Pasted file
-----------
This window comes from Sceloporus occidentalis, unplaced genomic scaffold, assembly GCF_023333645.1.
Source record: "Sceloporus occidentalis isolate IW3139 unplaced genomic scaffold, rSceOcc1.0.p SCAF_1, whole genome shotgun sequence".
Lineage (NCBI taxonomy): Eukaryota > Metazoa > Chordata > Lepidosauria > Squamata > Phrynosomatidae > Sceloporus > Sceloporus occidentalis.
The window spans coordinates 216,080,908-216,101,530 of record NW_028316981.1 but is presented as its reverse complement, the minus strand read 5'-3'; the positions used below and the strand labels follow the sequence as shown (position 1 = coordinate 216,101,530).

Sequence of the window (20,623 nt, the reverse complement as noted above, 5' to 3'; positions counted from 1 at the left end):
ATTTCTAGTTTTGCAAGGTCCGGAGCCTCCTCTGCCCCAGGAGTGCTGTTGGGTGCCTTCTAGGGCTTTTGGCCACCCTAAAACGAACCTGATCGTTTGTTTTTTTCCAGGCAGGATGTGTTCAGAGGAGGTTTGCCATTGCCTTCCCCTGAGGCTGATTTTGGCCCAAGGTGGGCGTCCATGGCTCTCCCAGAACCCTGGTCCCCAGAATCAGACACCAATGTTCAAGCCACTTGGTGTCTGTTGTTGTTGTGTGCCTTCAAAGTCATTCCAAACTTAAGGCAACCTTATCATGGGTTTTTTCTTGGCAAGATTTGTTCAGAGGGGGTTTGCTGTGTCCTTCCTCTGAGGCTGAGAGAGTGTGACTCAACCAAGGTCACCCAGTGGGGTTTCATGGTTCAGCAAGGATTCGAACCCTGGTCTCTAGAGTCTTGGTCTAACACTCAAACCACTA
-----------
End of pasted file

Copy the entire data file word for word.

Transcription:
This window comes from Sceloporus occidentalis, unplaced genomic scaffold, assembly GCF_023333645.1.
Source record: "Sceloporus occidentalis isolate IW3139 unplaced genomic scaffold, rSceOcc1.0.p SCAF_1, whole genome shotgun sequence".
Lineage (NCBI taxonomy): Eukaryota > Metazoa > Chordata > Lepidosauria > Squamata > Phrynosomatidae > Sceloporus > Sceloporus occidentalis.
The window spans coordinates 216,080,908-216,101,530 of record NW_028316981.1 but is presented as its reverse complement, the minus strand read 5'-3'; the positions used below and the strand labels follow the sequence as shown (position 1 = coordinate 216,101,530).

Sequence of the window (20,623 nt, the reverse complement as noted above, 5' to 3'; positions counted from 1 at the left end):
ATTTCTAGTTTTGCAAGGTCCGGAGCCTCCTCTGCCCCAGGAGTGCTGTTGGGTGCCTTCTAGGGCTTTTGGCCACCCTAAAACGAACCTGATCGTTTGTTTTTTTCCAGGCAGGATGTGTTCAGAGGAGGTTTGCCATTGCCTTCCCCTGAGGCTGATTTTGGCCCAAGGTGGGCGTCCATGGCTCTCCCAGAACCCTGGTCCCCAGAATCAGACACCAATGTTCAAGCCACTTGGTGTCTGTTGTTGTTGTGTGCCTTCAAAGTCATTCCAAACTTAAGGCAACCTTATCATGGGTTTTTTCTTGGCAAGATTTGTTCAGAGGGGGTTTGCTGTGTCCTTCCTCTGAGGCTGAGAGAGTGTGACTCAACCAAGGTCACCCAGTGGGGTTTCATGGTTCAGCAAGGATTCGAACCCTGGTCTCTAGAGTCTTGGTCTAACACTCAAACCACTA